Justice, if only we
knew what it was.
Fiat justitia, ruat
coelum: Let justice be done, though heaven fall.
- Ancient Proverb
One of the few subjects
on which we all seem to agree is the need for justice. But our agreement
is only seeming because we mean such differing things by the same word.
Whatever moral principle each of us believes in, we call justice, so we
are only talking in a circle when we say that we advocate justice, unless
we specify just what conception of justice we have in mind. This is especially
so today, when so many advocate what they call 'social justice' - often
with great passion, but with no definition. All justice is inherently social.
Can someone on a desert island be either just or unjust?
- Thomas Sowell, "The
Quest For Cosmic Justice"
"Justice is the first
virtue of social institutions, as truth is of systems of thought. A theory
however elegant and economical must be rejected or revised if it is untrue;
likewise laws and institutions no matter how efficient and well arranged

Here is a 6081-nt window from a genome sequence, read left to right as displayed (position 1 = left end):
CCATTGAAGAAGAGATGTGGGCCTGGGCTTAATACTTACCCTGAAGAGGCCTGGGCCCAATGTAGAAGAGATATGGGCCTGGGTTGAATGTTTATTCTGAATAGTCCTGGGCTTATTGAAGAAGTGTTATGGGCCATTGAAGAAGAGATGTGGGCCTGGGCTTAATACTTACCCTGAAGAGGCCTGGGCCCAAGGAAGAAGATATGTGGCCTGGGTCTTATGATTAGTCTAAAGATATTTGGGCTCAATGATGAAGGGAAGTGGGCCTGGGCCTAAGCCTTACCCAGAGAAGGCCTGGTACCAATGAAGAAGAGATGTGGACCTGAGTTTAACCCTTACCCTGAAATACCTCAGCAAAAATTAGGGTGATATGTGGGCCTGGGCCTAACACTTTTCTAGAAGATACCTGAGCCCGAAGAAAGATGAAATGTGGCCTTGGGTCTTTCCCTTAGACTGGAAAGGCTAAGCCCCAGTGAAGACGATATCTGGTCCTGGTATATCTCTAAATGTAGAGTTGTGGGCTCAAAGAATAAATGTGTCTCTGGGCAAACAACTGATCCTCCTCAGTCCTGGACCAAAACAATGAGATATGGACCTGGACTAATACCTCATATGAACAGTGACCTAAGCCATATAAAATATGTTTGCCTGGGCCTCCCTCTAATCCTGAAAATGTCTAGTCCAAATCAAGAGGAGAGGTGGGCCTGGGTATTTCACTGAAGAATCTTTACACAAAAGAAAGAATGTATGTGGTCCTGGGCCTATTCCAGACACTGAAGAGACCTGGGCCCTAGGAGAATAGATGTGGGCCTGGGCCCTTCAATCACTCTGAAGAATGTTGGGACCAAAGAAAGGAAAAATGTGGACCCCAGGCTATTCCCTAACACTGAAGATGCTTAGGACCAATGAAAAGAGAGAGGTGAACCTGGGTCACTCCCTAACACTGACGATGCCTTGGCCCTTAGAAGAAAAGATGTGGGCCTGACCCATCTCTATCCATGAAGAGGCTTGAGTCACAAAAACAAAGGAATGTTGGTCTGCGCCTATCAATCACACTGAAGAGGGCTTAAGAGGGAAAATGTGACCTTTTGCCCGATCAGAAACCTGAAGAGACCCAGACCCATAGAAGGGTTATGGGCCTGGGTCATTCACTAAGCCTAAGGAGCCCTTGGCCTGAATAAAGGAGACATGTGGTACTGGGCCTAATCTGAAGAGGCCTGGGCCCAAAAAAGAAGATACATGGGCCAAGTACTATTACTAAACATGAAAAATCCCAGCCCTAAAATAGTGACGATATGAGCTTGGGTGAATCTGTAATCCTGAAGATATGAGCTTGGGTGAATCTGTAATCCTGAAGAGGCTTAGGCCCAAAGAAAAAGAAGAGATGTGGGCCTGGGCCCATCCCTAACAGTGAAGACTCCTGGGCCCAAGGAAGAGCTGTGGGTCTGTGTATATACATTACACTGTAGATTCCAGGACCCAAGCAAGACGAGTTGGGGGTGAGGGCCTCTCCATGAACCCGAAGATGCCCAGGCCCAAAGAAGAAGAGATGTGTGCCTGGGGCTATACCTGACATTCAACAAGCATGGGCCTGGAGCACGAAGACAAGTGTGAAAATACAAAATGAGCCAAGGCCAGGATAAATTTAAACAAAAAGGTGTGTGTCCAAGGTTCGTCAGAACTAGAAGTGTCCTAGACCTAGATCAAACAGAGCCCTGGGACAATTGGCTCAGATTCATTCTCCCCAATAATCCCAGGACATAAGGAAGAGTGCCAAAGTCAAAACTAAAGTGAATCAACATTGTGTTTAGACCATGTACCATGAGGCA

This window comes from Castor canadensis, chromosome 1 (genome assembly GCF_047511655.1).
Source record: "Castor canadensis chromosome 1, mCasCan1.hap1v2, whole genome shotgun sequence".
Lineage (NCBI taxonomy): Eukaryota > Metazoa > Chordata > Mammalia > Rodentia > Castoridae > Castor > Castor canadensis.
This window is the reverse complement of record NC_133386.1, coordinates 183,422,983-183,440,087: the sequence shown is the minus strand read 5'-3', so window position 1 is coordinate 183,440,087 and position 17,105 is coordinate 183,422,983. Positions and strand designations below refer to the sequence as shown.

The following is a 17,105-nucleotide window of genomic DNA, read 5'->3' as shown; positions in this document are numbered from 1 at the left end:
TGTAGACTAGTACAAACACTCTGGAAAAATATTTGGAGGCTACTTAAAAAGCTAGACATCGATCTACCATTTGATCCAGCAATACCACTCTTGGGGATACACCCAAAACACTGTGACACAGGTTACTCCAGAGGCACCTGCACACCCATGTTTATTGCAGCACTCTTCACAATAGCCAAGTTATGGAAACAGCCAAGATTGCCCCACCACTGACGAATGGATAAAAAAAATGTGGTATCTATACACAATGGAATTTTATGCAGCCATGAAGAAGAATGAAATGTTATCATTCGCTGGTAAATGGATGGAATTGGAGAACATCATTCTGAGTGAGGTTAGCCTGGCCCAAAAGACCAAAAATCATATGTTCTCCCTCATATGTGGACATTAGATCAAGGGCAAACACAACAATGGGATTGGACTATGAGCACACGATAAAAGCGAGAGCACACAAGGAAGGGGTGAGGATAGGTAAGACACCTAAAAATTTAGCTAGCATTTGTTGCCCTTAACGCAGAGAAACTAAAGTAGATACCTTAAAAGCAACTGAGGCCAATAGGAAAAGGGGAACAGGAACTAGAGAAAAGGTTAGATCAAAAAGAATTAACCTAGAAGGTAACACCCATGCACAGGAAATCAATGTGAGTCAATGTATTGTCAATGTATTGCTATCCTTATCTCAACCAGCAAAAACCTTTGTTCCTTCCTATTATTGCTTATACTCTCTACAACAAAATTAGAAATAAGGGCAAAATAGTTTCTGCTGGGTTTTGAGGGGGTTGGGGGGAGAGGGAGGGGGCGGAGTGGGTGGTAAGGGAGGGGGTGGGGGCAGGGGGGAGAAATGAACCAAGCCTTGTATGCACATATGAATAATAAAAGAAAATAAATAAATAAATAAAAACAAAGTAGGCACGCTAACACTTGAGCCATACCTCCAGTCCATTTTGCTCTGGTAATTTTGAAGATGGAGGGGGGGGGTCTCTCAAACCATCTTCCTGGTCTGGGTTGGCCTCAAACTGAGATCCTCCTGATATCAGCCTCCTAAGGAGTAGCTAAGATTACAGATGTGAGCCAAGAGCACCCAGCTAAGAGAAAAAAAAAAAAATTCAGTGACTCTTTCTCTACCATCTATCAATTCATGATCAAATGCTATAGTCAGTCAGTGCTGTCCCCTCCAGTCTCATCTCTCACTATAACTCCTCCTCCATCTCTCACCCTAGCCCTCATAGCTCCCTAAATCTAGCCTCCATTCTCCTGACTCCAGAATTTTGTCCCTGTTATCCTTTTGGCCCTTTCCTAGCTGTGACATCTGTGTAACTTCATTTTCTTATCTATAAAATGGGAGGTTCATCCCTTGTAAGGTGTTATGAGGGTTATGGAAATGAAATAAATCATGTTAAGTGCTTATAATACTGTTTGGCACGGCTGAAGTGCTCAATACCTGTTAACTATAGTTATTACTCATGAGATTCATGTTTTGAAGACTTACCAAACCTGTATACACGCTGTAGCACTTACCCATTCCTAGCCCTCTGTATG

must be reformed or abolished if they are unjust.
Each person possesses
an inviolability founded on justice that even the welfare of society cannot
override. For this reason justice denies that the loss of freedom for some
is made right by a greater good shared by others. It does not allow that
the sacrifices imposed on a few are outweighed by the larger sum of advantages
enjoyed by the many.
Therefore in a just
society, the liberties of equal citizenship are taken as settled; the rights
secured by justice are not subject to political bargaining or to the calculus
of social interests.
The only thing that
permits us to acquiesce in an erroneous theory is the lack of a better
one; analagously, an injustice is tolerable only when it is necessary to
avoid an even greater injustice. Being first virtues of human activities,
truth and justice are uncompromising."
- John Rawls, "A
Theory of Justice"
Individuals have rights,
and there are things no person or group may do to them (without violating
their rights). So strong and far-reaching are these rights that they raise
the question of what, if anything, the state and its officials may do.